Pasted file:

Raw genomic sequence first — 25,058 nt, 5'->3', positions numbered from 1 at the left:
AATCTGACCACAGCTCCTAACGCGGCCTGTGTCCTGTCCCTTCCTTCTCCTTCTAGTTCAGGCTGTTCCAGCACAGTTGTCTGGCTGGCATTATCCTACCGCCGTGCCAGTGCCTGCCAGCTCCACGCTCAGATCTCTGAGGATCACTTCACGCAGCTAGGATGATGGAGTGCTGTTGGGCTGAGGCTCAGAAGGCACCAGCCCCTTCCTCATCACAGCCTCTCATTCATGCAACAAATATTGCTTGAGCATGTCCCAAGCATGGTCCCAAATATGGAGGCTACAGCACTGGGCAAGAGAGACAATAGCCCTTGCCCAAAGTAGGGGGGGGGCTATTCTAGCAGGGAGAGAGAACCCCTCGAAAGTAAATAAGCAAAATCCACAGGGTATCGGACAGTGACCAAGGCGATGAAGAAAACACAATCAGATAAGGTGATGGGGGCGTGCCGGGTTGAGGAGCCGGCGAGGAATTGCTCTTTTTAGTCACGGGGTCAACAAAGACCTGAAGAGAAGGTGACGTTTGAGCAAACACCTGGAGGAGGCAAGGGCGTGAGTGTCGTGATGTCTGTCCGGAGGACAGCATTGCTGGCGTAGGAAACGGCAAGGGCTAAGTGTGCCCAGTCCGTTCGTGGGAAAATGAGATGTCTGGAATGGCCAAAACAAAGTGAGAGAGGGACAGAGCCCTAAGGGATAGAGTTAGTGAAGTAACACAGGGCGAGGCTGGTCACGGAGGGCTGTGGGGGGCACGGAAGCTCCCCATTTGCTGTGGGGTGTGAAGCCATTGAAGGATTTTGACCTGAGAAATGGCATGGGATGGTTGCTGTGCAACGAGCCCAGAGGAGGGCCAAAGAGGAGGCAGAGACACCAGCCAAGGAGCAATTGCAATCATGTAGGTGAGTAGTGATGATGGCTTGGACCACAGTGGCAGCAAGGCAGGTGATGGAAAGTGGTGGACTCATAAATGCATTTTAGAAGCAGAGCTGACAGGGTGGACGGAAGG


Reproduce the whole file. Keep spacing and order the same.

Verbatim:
Raw genomic sequence first — 25,058 nt, 5'->3', positions numbered from 1 at the left:
AATCTGACCACAGCTCCTAACGCGGCCTGTGTCCTGTCCCTTCCTTCTCCTTCTAGTTCAGGCTGTTCCAGCACAGTTGTCTGGCTGGCATTATCCTACCGCCGTGCCAGTGCCTGCCAGCTCCACGCTCAGATCTCTGAGGATCACTTCACGCAGCTAGGATGATGGAGTGCTGTTGGGCTGAGGCTCAGAAGGCACCAGCCCCTTCCTCATCACAGCCTCTCATTCATGCAACAAATATTGCTTGAGCATGTCCCAAGCATGGTCCCAAATATGGAGGCTACAGCACTGGGCAAGAGAGACAATAGCCCTTGCCCAAAGTAGGGGGGGGGCTATTCTAGCAGGGAGAGAGAACCCCTCGAAAGTAAATAAGCAAAATCCACAGGGTATCGGACAGTGACCAAGGCGATGAAGAAAACACAATCAGATAAGGTGATGGGGGCGTGCCGGGTTGAGGAGCCGGCGAGGAATTGCTCTTTTTAGTCACGGGGTCAACAAAGACCTGAAGAGAAGGTGACGTTTGAGCAAACACCTGGAGGAGGCAAGGGCGTGAGTGTCGTGATGTCTGTCCGGAGGACAGCATTGCTGGCGTAGGAAACGGCAAGGGCTAAGTGTGCCCAGTCCGTTCGTGGGAAAATGAGATGTCTGGAATGGCCAAAACAAAGTGAGAGAGGGACAGAGCCCTAAGGGATAGAGTTAGTGAAGTAACACAGGGCGAGGCTGGTCACGGAGGGCTGTGGGGGGCACGGAAGCTCCCCATTTGCTGTGGGGTGTGAAGCCATTGAAGGATTTTGACCTGAGAAATGGCATGGGATGGTTGCTGTGCAACGAGCCCAGAGGAGGGCCAAAGAGGAGGCAGAGACACCAGCCAAGGAGCAATTGCAATCATGTAGGTGAGTAGTGATGATGGCTTGGACCACAGTGGCAGCAAGGCAGGTGATGGAAAGTGGTGGACTCATAAATGCATTTTAGAAGCAGAGCTGACAGGGTGGACGGAAGG